Wind Power Could Blow Life Back into U.S. Jobs

Boosting U.S. wind energy installations to approximately eight times today’s levels could create 150,000 manufacturing jobs nationwide, with most jobs being added in the 20 states that have lost the most over the past three years, according to a report released by the Renewable Energy Policy Project (REPP).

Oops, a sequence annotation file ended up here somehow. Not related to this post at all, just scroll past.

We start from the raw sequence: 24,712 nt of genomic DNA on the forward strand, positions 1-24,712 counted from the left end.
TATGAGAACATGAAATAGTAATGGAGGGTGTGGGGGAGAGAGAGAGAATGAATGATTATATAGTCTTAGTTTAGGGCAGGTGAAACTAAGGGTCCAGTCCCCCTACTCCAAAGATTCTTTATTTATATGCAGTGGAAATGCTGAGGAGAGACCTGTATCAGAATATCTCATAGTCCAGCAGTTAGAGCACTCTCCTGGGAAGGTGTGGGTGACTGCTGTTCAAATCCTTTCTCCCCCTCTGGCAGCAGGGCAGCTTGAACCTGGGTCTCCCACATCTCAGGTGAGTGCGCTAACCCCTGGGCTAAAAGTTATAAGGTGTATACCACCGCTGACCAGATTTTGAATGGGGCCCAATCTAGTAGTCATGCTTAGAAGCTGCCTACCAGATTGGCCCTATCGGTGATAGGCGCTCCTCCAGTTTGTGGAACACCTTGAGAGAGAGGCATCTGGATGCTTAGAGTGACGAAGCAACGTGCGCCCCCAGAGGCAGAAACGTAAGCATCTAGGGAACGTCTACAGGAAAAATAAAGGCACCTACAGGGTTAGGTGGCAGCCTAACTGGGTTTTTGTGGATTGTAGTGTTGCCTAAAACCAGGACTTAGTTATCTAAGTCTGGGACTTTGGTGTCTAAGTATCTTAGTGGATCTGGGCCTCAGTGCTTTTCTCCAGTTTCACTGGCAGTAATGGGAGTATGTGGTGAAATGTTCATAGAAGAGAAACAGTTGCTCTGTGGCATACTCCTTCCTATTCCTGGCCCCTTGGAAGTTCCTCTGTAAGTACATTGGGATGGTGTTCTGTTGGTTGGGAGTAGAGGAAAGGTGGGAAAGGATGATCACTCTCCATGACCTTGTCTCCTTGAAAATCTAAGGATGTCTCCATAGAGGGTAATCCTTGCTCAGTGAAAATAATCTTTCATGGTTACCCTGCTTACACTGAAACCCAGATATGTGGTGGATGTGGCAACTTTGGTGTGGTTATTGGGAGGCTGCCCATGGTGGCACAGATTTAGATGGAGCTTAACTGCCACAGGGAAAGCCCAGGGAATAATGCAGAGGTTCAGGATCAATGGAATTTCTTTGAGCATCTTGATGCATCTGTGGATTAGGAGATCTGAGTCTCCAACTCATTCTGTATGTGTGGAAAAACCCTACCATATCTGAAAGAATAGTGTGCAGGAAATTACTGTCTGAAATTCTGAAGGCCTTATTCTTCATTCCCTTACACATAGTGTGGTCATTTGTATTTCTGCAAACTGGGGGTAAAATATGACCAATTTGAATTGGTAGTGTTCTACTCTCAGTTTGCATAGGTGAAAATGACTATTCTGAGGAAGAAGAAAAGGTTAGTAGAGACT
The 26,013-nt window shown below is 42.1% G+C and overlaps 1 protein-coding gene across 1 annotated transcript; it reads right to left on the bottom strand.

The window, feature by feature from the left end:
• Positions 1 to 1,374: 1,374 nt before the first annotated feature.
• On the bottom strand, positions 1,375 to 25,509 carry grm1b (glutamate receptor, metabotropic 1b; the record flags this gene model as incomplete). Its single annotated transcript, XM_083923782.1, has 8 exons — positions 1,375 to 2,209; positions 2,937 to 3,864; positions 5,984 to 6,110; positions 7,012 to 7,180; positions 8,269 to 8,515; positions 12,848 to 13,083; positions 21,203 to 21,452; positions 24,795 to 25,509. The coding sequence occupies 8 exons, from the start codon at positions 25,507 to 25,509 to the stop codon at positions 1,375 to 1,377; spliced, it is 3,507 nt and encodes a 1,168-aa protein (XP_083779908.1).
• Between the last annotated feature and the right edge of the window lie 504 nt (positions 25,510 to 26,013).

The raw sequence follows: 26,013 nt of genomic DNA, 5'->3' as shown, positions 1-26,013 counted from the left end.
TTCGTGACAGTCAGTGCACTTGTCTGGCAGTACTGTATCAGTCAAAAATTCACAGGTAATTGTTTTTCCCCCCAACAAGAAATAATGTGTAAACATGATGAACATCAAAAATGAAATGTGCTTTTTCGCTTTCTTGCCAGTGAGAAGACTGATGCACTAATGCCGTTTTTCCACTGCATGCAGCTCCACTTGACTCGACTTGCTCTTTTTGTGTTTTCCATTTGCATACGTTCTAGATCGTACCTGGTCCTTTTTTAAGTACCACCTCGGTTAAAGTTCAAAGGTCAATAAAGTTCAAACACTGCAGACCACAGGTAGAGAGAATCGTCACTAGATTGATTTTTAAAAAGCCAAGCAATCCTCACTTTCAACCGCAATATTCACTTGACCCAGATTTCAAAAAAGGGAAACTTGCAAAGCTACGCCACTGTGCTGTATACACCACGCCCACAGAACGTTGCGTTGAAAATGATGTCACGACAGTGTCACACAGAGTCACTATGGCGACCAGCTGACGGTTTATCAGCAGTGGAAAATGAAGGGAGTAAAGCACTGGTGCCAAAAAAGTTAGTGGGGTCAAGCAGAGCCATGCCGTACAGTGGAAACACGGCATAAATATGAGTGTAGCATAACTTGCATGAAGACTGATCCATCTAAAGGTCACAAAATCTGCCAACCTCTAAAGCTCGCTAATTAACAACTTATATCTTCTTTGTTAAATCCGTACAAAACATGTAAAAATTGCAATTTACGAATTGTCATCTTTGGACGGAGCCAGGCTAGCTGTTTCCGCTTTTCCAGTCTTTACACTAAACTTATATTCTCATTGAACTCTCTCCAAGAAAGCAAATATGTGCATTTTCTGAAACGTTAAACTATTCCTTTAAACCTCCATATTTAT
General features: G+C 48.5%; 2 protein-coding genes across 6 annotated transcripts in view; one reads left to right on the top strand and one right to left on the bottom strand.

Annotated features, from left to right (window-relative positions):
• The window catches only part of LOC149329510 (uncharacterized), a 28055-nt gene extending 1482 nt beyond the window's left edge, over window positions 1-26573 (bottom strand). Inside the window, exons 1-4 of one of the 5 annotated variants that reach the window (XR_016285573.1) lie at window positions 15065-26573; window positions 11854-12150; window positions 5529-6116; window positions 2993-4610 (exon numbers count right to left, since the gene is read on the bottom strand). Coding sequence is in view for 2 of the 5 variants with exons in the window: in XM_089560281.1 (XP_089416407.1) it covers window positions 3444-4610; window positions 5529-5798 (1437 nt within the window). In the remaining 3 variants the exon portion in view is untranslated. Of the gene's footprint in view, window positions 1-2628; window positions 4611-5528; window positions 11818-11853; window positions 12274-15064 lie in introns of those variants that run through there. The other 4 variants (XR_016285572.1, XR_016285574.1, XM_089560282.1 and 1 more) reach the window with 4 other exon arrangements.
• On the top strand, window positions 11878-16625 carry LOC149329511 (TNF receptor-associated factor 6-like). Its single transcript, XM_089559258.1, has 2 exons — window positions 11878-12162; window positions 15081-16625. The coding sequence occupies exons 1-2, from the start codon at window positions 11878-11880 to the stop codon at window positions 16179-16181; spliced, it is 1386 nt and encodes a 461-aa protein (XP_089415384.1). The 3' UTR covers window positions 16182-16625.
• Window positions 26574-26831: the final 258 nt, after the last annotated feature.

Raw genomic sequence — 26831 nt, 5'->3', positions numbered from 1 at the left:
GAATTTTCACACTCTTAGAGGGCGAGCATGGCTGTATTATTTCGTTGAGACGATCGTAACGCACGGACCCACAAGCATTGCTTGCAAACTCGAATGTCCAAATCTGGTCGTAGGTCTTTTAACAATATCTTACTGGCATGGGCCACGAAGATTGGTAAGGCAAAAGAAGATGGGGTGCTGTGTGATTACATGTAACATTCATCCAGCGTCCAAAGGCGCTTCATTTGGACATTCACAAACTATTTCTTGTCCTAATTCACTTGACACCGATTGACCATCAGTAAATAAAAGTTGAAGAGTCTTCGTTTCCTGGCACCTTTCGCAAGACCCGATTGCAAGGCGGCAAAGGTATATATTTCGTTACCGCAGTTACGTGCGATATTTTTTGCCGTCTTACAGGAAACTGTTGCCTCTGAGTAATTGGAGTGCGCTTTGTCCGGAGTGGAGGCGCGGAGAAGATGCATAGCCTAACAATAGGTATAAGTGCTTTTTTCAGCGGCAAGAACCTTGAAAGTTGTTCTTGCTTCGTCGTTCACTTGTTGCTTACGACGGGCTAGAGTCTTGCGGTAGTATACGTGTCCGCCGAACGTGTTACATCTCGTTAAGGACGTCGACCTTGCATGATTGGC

According to REPP, some 90 companies in 25 states currently manufacture wind turbine components, and over 16,000 companies in all 50 states have the technical potential to enter the wind turbine market. “Wind energy is already a boon for communities across the American heartland, and could become an important source of manufacturing jobs nationwide, including in some areas that have been hardest hit by job losses,” said AWEA Executive Director Randall Swisher. “The stunning figures from this first systematic study of wind energy’s job creation potential in the U.S. demonstrate that clean, safe, domestic wind energy can also bring manufacturing jobs back to the states that need them most.” Wind energy installations have grown threefold over the past five years in the U.S., from under 2,000 MW at the end of 1998 to over 6,000 MW at the end of 2003, and wind farms now generate enough electricity to power the equivalent of 1.6 million average U.S. households. REPP sought to estimate the possible extent and location of manufacturing activities that could result from an expansion to 50,000 MW – which would pump $50 billion worth of investment into the economy and generate enough electricity to power 14 to 15 million households (3 percent of U.S. electricity supply). “The results of our study indicate that a significant national investment in wind has clear potential to benefit the entire country economically with tens of thousands of new jobs created and billions of dollars in economic activity,” said REPP Director George Sterzinger. “However, capturing that potential and creating a competitive domestic manufacturing industry in the face of international competition is likely to require additional incentives.” The study first identified companies currently active in manufacturing wind turbine components, such as ball and roller bearings, gearboxes, generators, transformers, power electronics, blades, towers, and more. Such manufacturers are currently spread out over 25 states including some that have recently experienced the largest number of job losses, such as California, Ohio, Texas, Michigan, and Illinois, and some of the least windy, such as Louisiana. In a second step, using the North American Industrial Classification System (NAICS) codes for 20 basic wind turbine components, the study found that 16,163 firms are engaged in manufacturing activities related to those required to produce wind turbine components. These firms are spread over every one of the 50 states. The 20 states that could benefit the most, according to the survey, could reap over 120,000 jobs, or 80 percent of the jobs created. These 20 states also harbor 75 percent of total U.S. population and account for 76 percent of the manufacturing jobs lost in the last three and a half years. They include California, Ohio, Texas, Michigan, Illinois, Indiana, and Pennsylvania. The recent announcement that Gamesa, a leading global manufacturer of wind turbines, will open its U.S. headquarters and a manufacturing facility in the state of Pennsylvania is a case in point, according to Sterzinger. The announcement also highlights the importance of additional incentives to capture wind energy’s job creation potential. “The decision by Gamesa to open a facility in Pennsylvania shows that state and local authorities have a role to play in attracting investment,” said Sterzinger. “Governor Edward Rendell has made it clear that his state is keen on welcoming advanced, renewable energy development, and as a result, it is claiming a slice of the growing wind energy business.” The REPP study focused on jobs that could be created in manufacturing, and did not quantify the job creation that would also flow into other sectors such as construction, transportation, marketing, financial and other services. The full report is available on the REPP Web site at the following link.
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